Friday, November 19, 2010

I'd Know You Anywhere, by Laura Lippman

I'd Know You Anywhere, one of Laura Lippman's stand-alone novels (she also writes the Tess Monaghan mystery series), is a psychological thriller that finds its tension in the interplay between a woman and the man who kidnapped and raped her 20 years earlier.

Eliza Benedict and her family have just moved to the DC suburbs after six years in London when she receives a letter from Walter Bowman, the man who kidnapped her, held her captive for 40 days, and raped her when she was a 15-year-old known as Elizabeth Lerner. Bowman, who is soon to be executed for a murder that occurred while he was holding Elizabeth, wants to talk to Eliza. Understandably, Eliza, who has spent years trying to stay out of the spotlight, is at first resistant. But over time Walter and a rather strange anti-death penalty activist named Barbara LaFortuny wear her down. Believing Walter is going to confess to other unsolved murders, Eliza agrees to meet with him. Meanwhile, Walter has a plan to get Eliza to recant the testimony that helped convict him. As these events progress, Lippman fills in the back story, providing details of Eliza and Walter's early lives and the crime that linked them.

While this book is certainly not the most nerve-wracking thriller I've ever read, it is an interesting look into one criminal's mind and the impact of crime on victims and their families.

Favorite passages:
She imagined her body covered with little Post-its, each one marking a specific area of decline--the creaking knee, the popping hip, the stiffening shoulder. She pictured a suit of Post-its, sharp yellow edges riffling in the breeze, at once stiff and pliant. She would like such a suit, an outfit that would announce her edges to the world.

She was appalled that Iso was one of those popular girls who derived power by excluding others. But, still--was this grounds for suspension? Children needed a little grit in their lives, environments that fell somewhere between velvet-lined egg crates and Lord of the Flies.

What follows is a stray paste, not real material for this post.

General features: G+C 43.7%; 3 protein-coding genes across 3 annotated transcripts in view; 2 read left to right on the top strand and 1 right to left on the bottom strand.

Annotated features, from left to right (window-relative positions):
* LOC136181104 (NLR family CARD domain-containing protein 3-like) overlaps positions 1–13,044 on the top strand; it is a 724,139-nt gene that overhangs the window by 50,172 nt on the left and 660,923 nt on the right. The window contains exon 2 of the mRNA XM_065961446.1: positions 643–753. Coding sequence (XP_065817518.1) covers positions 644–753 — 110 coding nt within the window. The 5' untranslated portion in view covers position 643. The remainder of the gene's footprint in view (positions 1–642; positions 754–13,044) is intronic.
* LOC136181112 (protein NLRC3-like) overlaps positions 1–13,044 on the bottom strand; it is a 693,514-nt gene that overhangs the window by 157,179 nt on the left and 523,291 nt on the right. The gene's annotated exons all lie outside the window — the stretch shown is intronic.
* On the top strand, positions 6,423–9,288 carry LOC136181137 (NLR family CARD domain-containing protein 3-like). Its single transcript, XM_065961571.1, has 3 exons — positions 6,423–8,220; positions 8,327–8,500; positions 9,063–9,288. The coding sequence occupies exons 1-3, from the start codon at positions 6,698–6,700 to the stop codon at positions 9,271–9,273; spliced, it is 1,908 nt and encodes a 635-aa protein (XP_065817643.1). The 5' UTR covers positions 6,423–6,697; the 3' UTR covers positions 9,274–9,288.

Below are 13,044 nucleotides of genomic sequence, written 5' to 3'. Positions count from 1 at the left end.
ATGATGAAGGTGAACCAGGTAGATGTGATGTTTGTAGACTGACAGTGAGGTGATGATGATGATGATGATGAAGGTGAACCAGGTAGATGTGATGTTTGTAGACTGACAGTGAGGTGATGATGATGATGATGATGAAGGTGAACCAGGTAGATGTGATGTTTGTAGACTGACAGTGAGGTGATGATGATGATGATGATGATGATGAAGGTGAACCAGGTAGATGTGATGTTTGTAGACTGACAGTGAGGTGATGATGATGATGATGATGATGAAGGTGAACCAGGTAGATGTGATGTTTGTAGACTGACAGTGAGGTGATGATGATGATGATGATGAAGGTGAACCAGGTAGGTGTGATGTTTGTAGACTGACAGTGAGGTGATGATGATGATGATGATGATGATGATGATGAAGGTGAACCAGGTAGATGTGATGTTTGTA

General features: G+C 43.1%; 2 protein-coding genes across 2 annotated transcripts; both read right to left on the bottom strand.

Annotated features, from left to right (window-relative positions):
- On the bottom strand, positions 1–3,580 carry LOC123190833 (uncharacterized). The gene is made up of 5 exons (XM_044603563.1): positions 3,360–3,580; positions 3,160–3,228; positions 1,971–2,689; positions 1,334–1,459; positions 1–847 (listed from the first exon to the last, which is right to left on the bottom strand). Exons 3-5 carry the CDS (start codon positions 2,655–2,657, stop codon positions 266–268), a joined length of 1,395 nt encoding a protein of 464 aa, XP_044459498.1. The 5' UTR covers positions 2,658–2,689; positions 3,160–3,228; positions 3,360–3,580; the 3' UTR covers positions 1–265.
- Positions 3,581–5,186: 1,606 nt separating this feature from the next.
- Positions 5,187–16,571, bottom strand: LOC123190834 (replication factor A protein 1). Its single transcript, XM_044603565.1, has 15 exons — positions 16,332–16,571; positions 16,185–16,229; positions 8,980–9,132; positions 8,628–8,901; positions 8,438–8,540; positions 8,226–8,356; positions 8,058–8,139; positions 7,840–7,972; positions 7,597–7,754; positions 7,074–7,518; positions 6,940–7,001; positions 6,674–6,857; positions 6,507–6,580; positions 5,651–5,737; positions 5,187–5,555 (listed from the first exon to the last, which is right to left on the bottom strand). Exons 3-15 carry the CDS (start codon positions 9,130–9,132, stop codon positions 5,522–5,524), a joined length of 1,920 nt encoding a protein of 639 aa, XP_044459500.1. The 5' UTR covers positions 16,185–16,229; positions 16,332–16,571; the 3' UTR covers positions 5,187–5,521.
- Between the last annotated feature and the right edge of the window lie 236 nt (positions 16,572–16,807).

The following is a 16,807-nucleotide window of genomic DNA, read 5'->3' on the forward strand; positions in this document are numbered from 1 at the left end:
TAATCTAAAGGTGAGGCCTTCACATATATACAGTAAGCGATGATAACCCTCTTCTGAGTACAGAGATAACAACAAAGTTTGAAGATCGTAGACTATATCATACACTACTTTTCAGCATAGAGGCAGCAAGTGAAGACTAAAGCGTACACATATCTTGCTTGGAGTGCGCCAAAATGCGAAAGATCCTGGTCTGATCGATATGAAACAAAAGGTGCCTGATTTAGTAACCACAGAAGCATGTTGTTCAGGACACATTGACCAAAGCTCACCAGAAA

Thursday, November 18, 2010

Getting to Happy, by Terry McMillan

When Waiting to Exhale was published in the early 1990s, I enjoyed the story of four African-American thirty-somethings who were "casualties of love" (perhaps because, at the time, I was in the process of getting divorced and shared their views on the generally dog-like nature of men--and the book was funny). So I had some hope that Terry McMillan's return to the four friends--Savannah, Bernie, Robin, and Gloria--would be equally resonant with my now 60-year-old self. Unfortunately, I found it more soap operatic than insightful.

Each of the women, now about 50 (the book is set in 2005, apparently so the women can be appalled by and responsive to Hurricane Katrina), has a problem. Savannah, married for 10 years to a contractor, is bored in her marriage and angry that her husband has an apparent porn addiction. Bernie, betrayed by her second husband, pops tranquilizers and sleeping pills. Robin, a single mom with a boring career in insurance, has a shopping addiction. And Gloria's world is shattered when her husband Marvin is an innocent victim of a gang shoot-out.

Not much really happens as the women try to find their way to happiness that is less rooted in men than in self-realization, and their experiences don't add anything new to my understanding of what makes a rewarding life. While McMillan is a competent writer, the fact that the chapters from two of the women's perspective are written in first person and two in third annoyed me (I don't remember whether Waiting to Exhale was written similarly).

Favorite passage: None

Sunday, November 7, 2010

World and Town, by Gish Jen

Hattie Kong is a in her late 60s, living in a small New England town where she has retreated following the death of her husband and best friend (whose sarcastic voice rings in Hattie's head) and her retirement as a public school teacher. She was born in China to a Chinese father and American missionary mother and was sent to her mother's family in Iowa at age 17 because of the danger posed by Mao's revolution. Ever since, she has felt like an outsider, a feeling reinforced by the betrayal of her first love, Carter Hatch, when she was trying to establish herself as a research scientist.

Sad and lonely, Hattie becomes interested in the family of Cambodian refugees who have recently moved in down the hill from her. The family is clearly struggling, and Hattie reaches out to help them, but her help is met with varying degrees of acceptance. At first she is most successful with teenage daughter Sophy (we later learn two other daughters are in foster care in another state), to whom Hattie offers Chinese lessons, cookies, and a dog. But Hattie is not the only one who takes an interest in the girl; Ginny, a member of an evangelical church, targets Sophy and the community cum family that the church offers appeals to the girl, whose own family is struggling. Meanwhile, Ginny has left her husband Everett, who is not taking it well. Sophy's brother is expected of terrorism in the wake of 9/11. And Carter Hatch has moved to Hattie's town.